Last year Ian Miles went into a psychotic episode and was committed to a psychiatric hospital. Now, he’s promoting new music with his band, Creeper, who told Radio 1 Newsbeat how they came through the “worst year of their lives”.
“I was told by this underground cult that my area was Southampton, so I was to go out and eradicate religion in my area. That was what happened that day – I was on a mission to help the cause.”
I’m on a Zoom call with Ian and Creeper’s singer Will, and Ian is talking about the day he was sectioned.
Understandably, a lot of people who’ve been sectioned find it difficult to speak about the experience to close friends, let alone the media.
“If it was something I was uncomfortable with you printing I wouldn’t be saying it,” Ian laughs when I ask if there’s anything he doesn’t want me to include in this piece.
“There’s a lot of misinformation out there about mental health and I feel like people should be educated,” he says.
If you’re new to Creeper, they’re quite hard to pin down.
They describe themselves as “more of an art project than a band”, with elements of punk and pop as well as horror movie aesthetics and a lot of theatrics.
It can get pretty dark and, listening to the music, it’s clear the band have experience wrestling with demons.
Ian says that although he was diagnosed with bipolar disorder “a long time ago”, he didn’t really appreciate how bad things had got until it was too late.
“There was all sorts of stuff going on. Like I thought I could kill people by blinking at them.
“I thought religion and the police were collecting money and handing it up to the government and MI5 to buy nuclear weapons to end the world.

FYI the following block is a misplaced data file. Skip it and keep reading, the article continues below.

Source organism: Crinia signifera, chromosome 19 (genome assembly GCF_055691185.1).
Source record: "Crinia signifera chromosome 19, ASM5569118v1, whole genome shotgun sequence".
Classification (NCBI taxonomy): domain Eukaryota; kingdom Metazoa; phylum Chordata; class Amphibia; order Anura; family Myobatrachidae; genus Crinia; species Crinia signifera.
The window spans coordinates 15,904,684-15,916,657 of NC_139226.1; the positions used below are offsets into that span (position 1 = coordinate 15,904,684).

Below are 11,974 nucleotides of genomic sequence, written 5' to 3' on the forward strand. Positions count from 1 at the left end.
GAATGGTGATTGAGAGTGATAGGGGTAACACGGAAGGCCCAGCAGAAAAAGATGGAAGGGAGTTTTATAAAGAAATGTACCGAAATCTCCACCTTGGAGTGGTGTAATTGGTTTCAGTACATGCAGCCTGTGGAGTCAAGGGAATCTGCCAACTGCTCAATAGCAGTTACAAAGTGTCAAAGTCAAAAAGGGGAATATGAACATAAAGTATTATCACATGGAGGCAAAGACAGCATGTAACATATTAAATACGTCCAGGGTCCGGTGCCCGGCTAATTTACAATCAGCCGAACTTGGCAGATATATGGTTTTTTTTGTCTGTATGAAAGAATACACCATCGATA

“And so I thought there was an underground cult that were looking to shut down religion – I was trying to fight the good fight.”
Ian says it’s taken a lot of treatment and “the right cocktail of drugs” for him to even remember his breakdown.
“One of the hardest things about it was then effect it had on the people around me – and it’s only recently I’ve realised that.”
One of those people was Will – who was not only dealing with his friend being sectioned, but also grieving the loss of a family member.
Will says although he was an “anxious mess” he had no choice but to keep working on the album.
“At the time, basically the band was going to break up if if we stopped… we had to deliver.
“So Ian’s wife brought a guitar into the hospital and I would FaceTime him from a piano and we would try and write like that.
“I remember trying to find a chord for a song and, at the time, Ian was still really unwell and believing all these delusions, but it was really funny because he could still just turn all of that off for a second to help me work out what chord I needed.”
The album, called Sex, Death and the Infinite Void, closes with the heart-wrenching track All My Friends – a song that Will wrote for Ian.
“I can’t even listen to it. I find it very, very real and very difficult,” Will says – explaining that he had to be persuaded to put it on the album.
They both say they’ve got “no idea” how they are going to perform it live.
“I’m just glad it’s a piano ballad,” laughs Ian, “so I can go off stage and find a bit of space to myself.”
Ultimately, Will says he’s glad the song made it onto the album because it helps “normalise” conversations about mental health.
Ian agrees, and he knows first hand how alienated you can feel when you’re having a crisis.
“When you come round from a psychotic episode, it does make you question yourself a lot, because all you see in movies and media and computer games is that psychotic people are killers.
“And then on Halloween you’ve got the psycho clown hospital or whatever and it makes you think to yourself, ‘am I in that category?'”
He thinks society is often reluctant to engage with what’s seen as the “scarier” side of mental health.
“Yes it’s important to talk about depression and anxiety, but it’s also important to talk about psychosis and OCD, and all of the harder subjects to talk about.
“Children should be made aware at a young age that if they do have these issues they’re not alone and that there are people older and younger, from different classes and ethnic backgrounds, that all go through the same stuff.
“I feel like the more people are aware of that, the less alone they’ll feel.”